Lithography, invented in Germany in 1798 and now considered the first and most important method of planographic printing (printing from a flat surface, or plane), is based on the chemical principles that oil and water do not mix but will attract like substances, and that both will adhere to a porous ground, such as a stone. The process came into widespread use in the 1820s as commercial printers and artists realized that images could be drawn as easily on stone as on paper, and that the stones could be reused. All methods of drawing could be used on the stone, including pen-and-ink, chalk, or crayon, and by about 1830 a watercolor-like wash, applied with a brush, was used to provide tints known as lithotints. Only after the development of cheaper printing methods such as wood engraving and lithography did it become possible to print inexpensive illustrated medical textbooks. Although lithographs could be produced more easily, and generally more cheaply, than relief or intaglio illustrations, color was still expensive since it had to be applied by hand and so was used only for relatively upscale colored scientific and medical books.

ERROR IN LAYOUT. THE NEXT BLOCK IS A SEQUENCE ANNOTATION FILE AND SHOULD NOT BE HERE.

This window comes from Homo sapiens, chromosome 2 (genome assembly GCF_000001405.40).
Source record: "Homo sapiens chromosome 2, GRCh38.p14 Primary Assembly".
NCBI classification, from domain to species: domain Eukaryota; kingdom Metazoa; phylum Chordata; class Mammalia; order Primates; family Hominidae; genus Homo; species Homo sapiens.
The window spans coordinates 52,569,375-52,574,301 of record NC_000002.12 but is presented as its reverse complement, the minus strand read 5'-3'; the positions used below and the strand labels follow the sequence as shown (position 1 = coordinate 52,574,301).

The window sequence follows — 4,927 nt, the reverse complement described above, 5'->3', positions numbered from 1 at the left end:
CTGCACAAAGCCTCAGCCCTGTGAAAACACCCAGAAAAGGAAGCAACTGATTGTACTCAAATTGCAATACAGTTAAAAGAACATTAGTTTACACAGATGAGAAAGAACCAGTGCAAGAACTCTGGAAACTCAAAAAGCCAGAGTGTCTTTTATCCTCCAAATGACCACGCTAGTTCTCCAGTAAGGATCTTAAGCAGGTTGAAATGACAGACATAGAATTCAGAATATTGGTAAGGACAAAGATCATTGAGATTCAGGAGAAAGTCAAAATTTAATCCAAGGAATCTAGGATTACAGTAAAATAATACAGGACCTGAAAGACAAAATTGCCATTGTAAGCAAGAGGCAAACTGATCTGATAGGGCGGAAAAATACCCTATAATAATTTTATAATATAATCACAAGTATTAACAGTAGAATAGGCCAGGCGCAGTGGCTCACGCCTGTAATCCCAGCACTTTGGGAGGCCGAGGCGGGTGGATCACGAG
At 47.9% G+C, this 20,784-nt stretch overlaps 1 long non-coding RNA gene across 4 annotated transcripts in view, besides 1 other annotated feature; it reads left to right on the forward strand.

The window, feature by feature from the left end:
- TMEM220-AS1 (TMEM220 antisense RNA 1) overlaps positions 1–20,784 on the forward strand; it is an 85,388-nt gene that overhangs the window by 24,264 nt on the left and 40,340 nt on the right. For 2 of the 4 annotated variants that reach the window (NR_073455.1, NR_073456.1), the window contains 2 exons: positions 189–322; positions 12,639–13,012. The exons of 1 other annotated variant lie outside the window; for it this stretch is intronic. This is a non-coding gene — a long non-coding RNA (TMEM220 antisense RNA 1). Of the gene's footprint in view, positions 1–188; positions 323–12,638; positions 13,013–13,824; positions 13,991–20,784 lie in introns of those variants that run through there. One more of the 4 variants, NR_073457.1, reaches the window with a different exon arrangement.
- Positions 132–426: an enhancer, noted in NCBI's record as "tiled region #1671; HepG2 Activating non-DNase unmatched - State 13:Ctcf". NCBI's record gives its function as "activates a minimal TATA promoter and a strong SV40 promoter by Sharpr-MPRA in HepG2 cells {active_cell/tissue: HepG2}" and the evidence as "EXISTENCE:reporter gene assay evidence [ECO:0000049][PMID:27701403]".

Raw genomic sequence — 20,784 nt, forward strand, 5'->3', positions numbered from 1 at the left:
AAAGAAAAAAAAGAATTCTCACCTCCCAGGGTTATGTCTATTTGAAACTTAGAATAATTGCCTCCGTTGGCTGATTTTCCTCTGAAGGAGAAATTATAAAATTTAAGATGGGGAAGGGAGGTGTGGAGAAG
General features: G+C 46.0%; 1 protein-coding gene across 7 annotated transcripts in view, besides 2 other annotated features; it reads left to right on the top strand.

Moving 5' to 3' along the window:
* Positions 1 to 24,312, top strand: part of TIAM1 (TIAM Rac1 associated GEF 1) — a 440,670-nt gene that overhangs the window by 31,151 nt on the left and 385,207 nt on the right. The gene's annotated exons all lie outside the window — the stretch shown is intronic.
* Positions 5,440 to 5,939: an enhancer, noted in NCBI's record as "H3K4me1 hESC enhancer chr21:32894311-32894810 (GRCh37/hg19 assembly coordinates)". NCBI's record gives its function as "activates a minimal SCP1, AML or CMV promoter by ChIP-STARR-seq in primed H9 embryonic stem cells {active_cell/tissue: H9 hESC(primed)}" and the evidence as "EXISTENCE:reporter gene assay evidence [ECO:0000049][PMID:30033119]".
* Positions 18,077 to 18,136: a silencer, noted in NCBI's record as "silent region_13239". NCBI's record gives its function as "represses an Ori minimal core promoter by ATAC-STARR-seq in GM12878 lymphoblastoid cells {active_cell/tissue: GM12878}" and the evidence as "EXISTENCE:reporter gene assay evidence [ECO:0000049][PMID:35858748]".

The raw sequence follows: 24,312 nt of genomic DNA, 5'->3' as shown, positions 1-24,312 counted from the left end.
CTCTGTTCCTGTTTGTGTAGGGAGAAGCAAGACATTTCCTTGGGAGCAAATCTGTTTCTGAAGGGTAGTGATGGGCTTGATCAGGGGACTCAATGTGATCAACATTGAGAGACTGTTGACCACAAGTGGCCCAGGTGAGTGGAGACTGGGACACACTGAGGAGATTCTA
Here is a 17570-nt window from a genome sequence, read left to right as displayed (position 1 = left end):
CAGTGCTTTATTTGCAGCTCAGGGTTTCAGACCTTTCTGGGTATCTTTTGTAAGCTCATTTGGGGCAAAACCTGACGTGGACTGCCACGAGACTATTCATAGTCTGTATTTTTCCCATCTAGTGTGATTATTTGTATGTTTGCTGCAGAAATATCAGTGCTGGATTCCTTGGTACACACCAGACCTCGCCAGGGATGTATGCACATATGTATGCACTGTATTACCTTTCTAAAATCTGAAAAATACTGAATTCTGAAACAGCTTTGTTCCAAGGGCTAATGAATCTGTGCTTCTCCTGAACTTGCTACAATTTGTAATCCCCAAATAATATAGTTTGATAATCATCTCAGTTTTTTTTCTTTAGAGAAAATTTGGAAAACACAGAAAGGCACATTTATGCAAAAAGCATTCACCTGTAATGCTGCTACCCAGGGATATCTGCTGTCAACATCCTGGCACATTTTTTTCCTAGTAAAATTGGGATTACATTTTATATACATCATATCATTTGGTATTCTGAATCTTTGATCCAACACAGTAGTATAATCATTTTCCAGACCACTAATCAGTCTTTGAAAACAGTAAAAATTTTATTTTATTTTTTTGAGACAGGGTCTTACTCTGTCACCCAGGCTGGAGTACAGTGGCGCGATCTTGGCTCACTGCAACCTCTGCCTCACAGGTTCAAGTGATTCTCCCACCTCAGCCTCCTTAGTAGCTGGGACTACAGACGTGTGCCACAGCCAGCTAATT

During the nineteenth century, lithographers perfected the art of printing in color by using multiple stones to achieve very complex colored images through a process known as chromolithography. Cheap color printing was then available for the first time in the history of printing. While the most pervasive use of chromolithography was in advertising, it was also used extensively for making popular prints as well as for scientific and medical illustrations.


Francisque Poulbot
Detail from: "Joyeux Noël, Bella C. Landauer," [1928]
The New York Public Library
To better understand the chromolithographic process, view selected progressive proofs of Prang's Prize Babies, a popular print of the late nineteenth century made from 19 stones.
Images of these items illustrate but a few of The New York Public Library's major holdings in science and medicine as well as items from other institutions which were featured in the exhibition Seeing Is Believing,on view from October 23, 1999—February 19, 2000 at the Humanities and Social Sciences Library, and related publication.

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